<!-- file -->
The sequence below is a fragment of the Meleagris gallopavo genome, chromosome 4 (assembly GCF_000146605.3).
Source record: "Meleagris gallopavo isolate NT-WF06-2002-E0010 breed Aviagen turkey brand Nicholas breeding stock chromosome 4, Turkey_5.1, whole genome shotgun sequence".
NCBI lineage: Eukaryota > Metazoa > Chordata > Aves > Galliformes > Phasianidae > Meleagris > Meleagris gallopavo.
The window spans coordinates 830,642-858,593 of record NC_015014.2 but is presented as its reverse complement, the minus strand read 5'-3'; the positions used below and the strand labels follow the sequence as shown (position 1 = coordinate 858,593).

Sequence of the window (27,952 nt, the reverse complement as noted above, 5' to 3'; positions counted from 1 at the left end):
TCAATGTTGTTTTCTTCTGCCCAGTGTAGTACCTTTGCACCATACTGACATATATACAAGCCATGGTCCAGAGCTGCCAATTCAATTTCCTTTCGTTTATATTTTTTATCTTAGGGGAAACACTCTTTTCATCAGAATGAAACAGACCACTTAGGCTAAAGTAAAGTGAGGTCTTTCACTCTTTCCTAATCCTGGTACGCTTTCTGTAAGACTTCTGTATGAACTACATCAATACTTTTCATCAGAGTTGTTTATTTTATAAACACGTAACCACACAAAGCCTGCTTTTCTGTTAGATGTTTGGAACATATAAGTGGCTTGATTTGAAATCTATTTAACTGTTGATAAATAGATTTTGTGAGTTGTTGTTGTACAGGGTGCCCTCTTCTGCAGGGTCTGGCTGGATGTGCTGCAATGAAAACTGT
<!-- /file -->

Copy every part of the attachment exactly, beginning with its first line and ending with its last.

The sequence below is a fragment of the Meleagris gallopavo genome, chromosome 4 (assembly GCF_000146605.3).
Source record: "Meleagris gallopavo isolate NT-WF06-2002-E0010 breed Aviagen turkey brand Nicholas breeding stock chromosome 4, Turkey_5.1, whole genome shotgun sequence".
NCBI lineage: Eukaryota > Metazoa > Chordata > Aves > Galliformes > Phasianidae > Meleagris > Meleagris gallopavo.
The window spans coordinates 830,642-858,593 of record NC_015014.2 but is presented as its reverse complement, the minus strand read 5'-3'; the positions used below and the strand labels follow the sequence as shown (position 1 = coordinate 858,593).

Sequence of the window (27,952 nt, the reverse complement as noted above, 5' to 3'; positions counted from 1 at the left end):
TCAATGTTGTTTTCTTCTGCCCAGTGTAGTACCTTTGCACCATACTGACATATATACAAGCCATGGTCCAGAGCTGCCAATTCAATTTCCTTTCGTTTATATTTTTTATCTTAGGGGAAACACTCTTTTCATCAGAATGAAACAGACCACTTAGGCTAAAGTAAAGTGAGGTCTTTCACTCTTTCCTAATCCTGGTACGCTTTCTGTAAGACTTCTGTATGAACTACATCAATACTTTTCATCAGAGTTGTTTATTTTATAAACACGTAACCACACAAAGCCTGCTTTTCTGTTAGATGTTTGGAACATATAAGTGGCTTGATTTGAAATCTATTTAACTGTTGATAAATAGATTTTGTGAGTTGTTGTTGTACAGGGTGCCCTCTTCTGCAGGGTCTGGCTGGATGTGCTGCAATGAAAACTGT